The Breadcrumbs widget will appear here on the published site.
Catching a Leviathan
By Annie Tisdale
Fishing is a hobby to some and to others, a sport. However, there are those whose life revolves around the sea and the hunt for the most marvelous catch. Commercial fishing can be very lucrative if you happen to capture a large Bluefin tuna, the most expensive of which sold for $1.8 million dollars! There’s a huge market for exotic or rare sea dwelling creatures and where there’s demand, there’s money to be made. With the right catch, a person could be set for life. But, for many a fisherman, the honor and fame bestowed upon one for capturing one of the most rare beasts of the sea is more a matter of pride than the purse.
Perhaps you’re wondering, “How can I get in on this?” Whether for fame or fortune, the answer is the same: The Leviathan.
The myth of the Leviathan is as old as known history. Several cultures bare record to its immense size and fierce behavior. Its description in biblical scriptures is that of a colossal monster with scales so tightly knit together that an arrow or sword couldn’t avail to pierce its hide. Its teeth are so numerous and sharp and its limbs and form, so long and elegant.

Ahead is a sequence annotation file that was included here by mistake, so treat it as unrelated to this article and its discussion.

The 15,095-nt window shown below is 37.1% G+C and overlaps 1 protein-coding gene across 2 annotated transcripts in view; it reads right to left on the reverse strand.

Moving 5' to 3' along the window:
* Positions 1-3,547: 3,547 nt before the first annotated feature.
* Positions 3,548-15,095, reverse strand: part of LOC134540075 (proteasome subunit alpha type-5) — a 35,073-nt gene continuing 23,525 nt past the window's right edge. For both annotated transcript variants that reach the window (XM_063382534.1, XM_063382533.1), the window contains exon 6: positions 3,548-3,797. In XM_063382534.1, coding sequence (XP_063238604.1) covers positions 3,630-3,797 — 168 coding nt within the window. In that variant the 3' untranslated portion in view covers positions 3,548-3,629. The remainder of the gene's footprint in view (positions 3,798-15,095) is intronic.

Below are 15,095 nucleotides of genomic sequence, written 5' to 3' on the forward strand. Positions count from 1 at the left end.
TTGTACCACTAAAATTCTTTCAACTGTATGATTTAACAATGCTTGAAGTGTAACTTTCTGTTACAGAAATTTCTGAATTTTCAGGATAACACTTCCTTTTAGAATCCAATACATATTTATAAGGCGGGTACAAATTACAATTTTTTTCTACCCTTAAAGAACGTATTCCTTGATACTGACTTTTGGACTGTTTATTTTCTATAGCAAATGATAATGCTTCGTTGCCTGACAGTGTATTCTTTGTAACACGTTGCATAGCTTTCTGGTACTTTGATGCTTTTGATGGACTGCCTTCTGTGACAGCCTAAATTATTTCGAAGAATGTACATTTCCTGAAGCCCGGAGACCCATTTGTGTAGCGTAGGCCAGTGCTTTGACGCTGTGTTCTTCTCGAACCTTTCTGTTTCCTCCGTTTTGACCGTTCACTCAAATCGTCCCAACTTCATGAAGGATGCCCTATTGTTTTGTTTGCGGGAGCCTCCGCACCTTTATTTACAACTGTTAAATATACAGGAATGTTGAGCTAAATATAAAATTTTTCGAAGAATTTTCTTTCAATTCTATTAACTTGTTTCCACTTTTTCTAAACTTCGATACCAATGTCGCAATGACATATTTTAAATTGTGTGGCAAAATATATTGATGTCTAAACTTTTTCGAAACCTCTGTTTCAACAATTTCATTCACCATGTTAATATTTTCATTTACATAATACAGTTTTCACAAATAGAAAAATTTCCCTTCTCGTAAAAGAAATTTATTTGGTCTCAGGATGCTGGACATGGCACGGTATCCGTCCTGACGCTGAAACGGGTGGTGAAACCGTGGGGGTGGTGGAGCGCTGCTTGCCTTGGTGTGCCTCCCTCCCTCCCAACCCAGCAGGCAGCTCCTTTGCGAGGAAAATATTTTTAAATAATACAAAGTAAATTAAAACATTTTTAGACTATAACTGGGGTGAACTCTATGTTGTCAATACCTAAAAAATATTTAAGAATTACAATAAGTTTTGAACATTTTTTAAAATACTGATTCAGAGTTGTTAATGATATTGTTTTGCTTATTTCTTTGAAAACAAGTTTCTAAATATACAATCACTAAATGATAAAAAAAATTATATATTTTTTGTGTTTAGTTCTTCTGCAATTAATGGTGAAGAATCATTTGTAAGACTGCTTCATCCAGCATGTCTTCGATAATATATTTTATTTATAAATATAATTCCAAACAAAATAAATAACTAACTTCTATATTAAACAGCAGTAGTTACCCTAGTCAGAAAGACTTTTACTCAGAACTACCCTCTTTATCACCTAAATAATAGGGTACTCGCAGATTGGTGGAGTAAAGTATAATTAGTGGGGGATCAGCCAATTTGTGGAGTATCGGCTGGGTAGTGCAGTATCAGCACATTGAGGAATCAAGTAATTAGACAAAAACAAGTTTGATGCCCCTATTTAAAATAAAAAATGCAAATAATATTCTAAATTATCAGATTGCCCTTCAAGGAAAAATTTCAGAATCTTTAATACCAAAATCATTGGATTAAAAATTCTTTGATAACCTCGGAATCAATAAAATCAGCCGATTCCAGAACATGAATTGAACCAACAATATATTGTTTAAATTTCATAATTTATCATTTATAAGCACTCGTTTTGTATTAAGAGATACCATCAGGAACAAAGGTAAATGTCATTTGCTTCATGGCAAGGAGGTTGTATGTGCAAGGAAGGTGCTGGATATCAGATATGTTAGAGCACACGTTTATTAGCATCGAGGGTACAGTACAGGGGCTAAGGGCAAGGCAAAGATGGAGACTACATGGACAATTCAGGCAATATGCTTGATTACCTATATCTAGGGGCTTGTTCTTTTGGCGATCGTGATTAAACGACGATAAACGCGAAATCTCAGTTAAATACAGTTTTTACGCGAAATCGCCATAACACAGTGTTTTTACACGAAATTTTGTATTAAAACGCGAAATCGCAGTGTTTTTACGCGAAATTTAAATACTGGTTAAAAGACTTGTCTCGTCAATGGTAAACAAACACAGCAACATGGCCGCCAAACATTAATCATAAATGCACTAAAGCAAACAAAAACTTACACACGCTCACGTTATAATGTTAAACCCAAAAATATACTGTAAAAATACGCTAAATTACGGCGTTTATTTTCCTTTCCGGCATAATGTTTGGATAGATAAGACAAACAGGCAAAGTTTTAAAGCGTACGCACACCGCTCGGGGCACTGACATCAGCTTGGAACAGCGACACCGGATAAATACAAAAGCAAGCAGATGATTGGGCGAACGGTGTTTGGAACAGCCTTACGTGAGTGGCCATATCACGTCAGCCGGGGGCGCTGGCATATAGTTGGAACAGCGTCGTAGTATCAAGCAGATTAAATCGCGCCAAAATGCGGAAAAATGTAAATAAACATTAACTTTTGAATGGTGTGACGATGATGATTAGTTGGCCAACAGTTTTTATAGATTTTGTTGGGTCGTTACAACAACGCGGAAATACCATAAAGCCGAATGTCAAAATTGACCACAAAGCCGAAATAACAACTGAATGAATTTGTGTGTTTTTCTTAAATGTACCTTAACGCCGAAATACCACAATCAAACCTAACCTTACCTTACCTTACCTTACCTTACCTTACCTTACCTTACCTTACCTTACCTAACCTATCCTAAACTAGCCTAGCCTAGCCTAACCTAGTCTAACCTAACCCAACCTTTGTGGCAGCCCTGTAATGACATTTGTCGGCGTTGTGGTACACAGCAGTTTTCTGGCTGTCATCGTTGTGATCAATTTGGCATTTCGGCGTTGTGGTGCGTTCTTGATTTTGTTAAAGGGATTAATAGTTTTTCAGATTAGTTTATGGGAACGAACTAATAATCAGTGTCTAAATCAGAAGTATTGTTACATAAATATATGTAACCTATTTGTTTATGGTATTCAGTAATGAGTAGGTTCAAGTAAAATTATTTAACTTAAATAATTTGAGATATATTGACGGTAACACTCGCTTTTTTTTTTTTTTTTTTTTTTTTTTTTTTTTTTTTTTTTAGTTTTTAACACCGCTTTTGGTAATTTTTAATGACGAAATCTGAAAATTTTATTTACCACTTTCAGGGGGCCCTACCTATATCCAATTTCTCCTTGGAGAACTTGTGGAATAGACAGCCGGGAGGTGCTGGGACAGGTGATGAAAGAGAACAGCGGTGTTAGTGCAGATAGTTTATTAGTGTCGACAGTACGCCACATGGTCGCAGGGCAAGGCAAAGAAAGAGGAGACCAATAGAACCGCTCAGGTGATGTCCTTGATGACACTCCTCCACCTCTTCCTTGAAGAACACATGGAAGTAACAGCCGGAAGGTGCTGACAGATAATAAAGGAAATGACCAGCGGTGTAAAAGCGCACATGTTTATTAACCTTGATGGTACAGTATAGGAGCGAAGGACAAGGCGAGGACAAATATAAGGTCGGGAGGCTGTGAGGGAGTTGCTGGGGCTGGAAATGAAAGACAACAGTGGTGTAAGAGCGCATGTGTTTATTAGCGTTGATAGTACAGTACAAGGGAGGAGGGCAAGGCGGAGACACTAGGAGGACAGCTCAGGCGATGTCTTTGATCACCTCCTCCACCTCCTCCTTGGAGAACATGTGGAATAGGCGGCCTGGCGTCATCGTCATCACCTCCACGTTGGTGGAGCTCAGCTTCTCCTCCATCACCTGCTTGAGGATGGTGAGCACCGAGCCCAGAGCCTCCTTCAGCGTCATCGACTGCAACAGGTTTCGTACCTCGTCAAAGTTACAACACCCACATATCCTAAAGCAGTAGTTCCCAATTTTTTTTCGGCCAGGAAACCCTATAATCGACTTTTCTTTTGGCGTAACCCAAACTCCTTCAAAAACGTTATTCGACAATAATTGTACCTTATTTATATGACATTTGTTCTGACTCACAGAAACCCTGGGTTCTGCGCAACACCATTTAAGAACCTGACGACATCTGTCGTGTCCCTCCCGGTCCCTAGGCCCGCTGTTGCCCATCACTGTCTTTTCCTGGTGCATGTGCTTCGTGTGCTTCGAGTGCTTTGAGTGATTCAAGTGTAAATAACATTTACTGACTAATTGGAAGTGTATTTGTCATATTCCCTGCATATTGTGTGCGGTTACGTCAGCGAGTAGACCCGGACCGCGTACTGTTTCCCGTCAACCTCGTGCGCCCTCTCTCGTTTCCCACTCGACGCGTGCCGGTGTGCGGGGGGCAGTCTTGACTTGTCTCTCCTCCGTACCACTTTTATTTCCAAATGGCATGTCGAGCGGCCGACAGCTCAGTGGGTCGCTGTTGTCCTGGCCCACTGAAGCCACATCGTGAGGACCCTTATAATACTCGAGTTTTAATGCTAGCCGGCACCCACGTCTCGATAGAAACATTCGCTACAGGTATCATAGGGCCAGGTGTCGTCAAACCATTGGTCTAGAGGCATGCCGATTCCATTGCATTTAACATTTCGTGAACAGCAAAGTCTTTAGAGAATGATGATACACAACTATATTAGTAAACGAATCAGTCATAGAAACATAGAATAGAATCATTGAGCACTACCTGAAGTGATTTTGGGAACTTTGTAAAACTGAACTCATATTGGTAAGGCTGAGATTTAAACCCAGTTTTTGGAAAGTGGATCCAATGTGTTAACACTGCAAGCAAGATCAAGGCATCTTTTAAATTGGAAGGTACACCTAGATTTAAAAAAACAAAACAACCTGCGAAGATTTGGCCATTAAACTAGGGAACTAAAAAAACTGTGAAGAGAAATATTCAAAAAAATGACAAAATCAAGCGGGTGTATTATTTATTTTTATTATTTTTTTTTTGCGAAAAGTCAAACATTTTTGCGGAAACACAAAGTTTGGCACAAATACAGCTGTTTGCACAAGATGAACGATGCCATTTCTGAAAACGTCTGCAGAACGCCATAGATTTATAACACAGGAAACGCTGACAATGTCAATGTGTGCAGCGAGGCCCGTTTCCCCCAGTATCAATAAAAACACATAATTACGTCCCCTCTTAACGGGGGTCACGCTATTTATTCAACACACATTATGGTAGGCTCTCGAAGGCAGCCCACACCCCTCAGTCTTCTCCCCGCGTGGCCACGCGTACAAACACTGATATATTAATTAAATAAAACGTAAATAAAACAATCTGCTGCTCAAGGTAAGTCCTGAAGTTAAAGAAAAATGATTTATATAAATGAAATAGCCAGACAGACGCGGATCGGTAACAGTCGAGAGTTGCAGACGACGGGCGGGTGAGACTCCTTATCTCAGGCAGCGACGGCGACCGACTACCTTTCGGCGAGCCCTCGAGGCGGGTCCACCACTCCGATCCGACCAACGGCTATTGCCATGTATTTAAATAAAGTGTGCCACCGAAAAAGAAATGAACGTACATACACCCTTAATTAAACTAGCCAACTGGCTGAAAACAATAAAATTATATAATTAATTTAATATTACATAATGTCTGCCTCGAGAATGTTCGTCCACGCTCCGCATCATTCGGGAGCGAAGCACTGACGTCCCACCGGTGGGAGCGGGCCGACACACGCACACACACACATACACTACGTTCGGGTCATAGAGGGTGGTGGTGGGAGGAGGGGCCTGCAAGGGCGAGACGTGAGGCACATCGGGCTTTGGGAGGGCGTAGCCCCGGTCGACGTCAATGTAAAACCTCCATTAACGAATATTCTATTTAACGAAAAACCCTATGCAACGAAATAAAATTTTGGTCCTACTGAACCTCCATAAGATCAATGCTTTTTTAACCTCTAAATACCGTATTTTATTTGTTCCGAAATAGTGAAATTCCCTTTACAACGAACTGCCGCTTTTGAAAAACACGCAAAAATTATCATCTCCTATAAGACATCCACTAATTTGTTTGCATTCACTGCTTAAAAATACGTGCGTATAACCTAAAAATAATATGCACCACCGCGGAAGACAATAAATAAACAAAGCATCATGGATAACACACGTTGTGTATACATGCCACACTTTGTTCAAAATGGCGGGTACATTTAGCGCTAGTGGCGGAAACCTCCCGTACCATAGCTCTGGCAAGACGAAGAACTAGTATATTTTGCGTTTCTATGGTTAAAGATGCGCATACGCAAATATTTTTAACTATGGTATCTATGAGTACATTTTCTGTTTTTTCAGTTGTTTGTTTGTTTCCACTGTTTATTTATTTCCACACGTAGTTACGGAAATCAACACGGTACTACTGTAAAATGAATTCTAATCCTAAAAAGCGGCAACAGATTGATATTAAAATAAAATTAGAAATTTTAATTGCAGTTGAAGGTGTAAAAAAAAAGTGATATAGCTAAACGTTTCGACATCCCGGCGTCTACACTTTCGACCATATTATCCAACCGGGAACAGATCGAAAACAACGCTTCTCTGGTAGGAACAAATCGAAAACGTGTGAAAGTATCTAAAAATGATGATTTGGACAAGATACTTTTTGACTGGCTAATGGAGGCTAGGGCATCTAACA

Scylla or Hydra or whichever name you might choose to call it by, there’s no doubting that one of these bad boys would fetch a pretty penny and considerable prestige. So, how does one go about catching the darn thing?
Well, you’re going to need a bigger boat.
This is not a creature that can be hooked on a fishing line and reeled in. And if you attempt to cut off one head, two new heads may grow out from the stump. You can’t shoot it or cut it by any conventional means and it would break through a net as easily as if it were tissue paper. You’ll need to use more remarkable methods.
Here’s what you’ll need to catch a Leviathan:
1. Bigger boat. Check.
2. Mile-wide carbon fiber nano-tube fishing net
3. Deep-sea radar
4. Several large rocket-propelled, diamond-tipped harpoons
Once you have your sea monster in the radar’s sight, the next move is to fire the harpoons directly at the heart. You won’t need a lure for the Leviathan. If you see it, it’s already seen you and will be on the attack soon enough. The hardest part should be getting the net around it.
If you’re still alive, then be proud! You’ve accomplished what only a few ancient heroes of legend have done. Who knows how much a sea monster would fetch in an Asian fish market. But, with a fish so exotic, you’ll most likely never want for a material thing in your life again and surely there will be many sushi connoisseurs enjoying Leviathan sashimi for years to come.